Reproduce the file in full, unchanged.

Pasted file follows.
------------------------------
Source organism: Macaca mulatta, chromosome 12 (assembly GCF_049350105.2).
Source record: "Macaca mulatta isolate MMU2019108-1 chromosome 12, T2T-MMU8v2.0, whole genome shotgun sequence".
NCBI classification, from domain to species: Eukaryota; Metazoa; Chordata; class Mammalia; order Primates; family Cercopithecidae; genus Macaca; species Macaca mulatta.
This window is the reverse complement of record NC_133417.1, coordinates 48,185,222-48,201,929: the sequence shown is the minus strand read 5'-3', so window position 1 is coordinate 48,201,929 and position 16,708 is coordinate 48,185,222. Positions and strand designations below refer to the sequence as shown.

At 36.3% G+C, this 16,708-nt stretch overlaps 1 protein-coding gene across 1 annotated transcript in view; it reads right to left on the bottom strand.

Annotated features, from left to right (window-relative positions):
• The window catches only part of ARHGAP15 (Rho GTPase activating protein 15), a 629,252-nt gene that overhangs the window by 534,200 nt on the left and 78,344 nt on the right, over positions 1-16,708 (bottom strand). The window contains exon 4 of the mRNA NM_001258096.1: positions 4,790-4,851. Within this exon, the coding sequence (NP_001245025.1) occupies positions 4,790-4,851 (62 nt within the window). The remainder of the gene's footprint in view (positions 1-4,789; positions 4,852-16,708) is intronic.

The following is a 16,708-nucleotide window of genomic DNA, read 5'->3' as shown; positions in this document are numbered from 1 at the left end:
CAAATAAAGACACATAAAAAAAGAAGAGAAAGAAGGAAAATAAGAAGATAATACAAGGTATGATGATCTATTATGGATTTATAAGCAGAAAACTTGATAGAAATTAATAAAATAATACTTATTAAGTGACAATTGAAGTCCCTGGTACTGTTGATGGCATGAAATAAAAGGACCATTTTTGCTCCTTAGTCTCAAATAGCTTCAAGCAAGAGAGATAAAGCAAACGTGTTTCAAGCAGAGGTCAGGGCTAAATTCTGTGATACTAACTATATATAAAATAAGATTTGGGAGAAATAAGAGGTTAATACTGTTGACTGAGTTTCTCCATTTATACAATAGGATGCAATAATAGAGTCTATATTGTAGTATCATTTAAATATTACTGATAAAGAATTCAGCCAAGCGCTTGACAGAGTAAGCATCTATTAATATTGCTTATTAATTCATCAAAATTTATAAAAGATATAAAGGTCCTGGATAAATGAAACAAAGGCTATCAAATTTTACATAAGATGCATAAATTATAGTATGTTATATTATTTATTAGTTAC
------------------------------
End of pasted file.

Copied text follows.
Source organism: Macaca mulatta, chromosome 12 (assembly GCF_049350105.2).
Source record: "Macaca mulatta isolate MMU2019108-1 chromosome 12, T2T-MMU8v2.0, whole genome shotgun sequence".
NCBI classification, from domain to species: Eukaryota; Metazoa; Chordata; class Mammalia; order Primates; family Cercopithecidae; genus Macaca; species Macaca mulatta.
This window is the reverse complement of record NC_133417.1, coordinates 48,185,222-48,201,929: the sequence shown is the minus strand read 5'-3', so window position 1 is coordinate 48,201,929 and position 16,708 is coordinate 48,185,222. Positions and strand designations below refer to the sequence as shown.

At 36.3% G+C, this 16,708-nt stretch overlaps 1 protein-coding gene across 1 annotated transcript in view; it reads right to left on the bottom strand.

Annotated features, from left to right (window-relative positions):
• The window catches only part of ARHGAP15 (Rho GTPase activating protein 15), a 629,252-nt gene that overhangs the window by 534,200 nt on the left and 78,344 nt on the right, over positions 1-16,708 (bottom strand). The window contains exon 4 of the mRNA NM_001258096.1: positions 4,790-4,851. Within this exon, the coding sequence (NP_001245025.1) occupies positions 4,790-4,851 (62 nt within the window). The remainder of the gene's footprint in view (positions 1-4,789; positions 4,852-16,708) is intronic.

The following is a 16,708-nucleotide window of genomic DNA, read 5'->3' as shown; positions in this document are numbered from 1 at the left end:
CAAATAAAGACACATAAAAAAAGAAGAGAAAGAAGGAAAATAAGAAGATAATACAAGGTATGATGATCTATTATGGATTTATAAGCAGAAAACTTGATAGAAATTAATAAAATAATACTTATTAAGTGACAATTGAAGTCCCTGGTACTGTTGATGGCATGAAATAAAAGGACCATTTTTGCTCCTTAGTCTCAAATAGCTTCAAGCAAGAGAGATAAAGCAAACGTGTTTCAAGCAGAGGTCAGGGCTAAATTCTGTGATACTAACTATATATAAAATAAGATTTGGGAGAAATAAGAGGTTAATACTGTTGACTGAGTTTCTCCATTTATACAATAGGATGCAATAATAGAGTCTATATTGTAGTATCATTTAAATATTACTGATAAAGAATTCAGCCAAGCGCTTGACAGAGTAAGCATCTATTAATATTGCTTATTAATTCATCAAAATTTATAAAAGATATAAAGGTCCTGGATAAATGAAACAAAGGCTATCAAATTTTACATAAGATGCATAAATTATAGTATGTTATATTATTTATTAGTTAC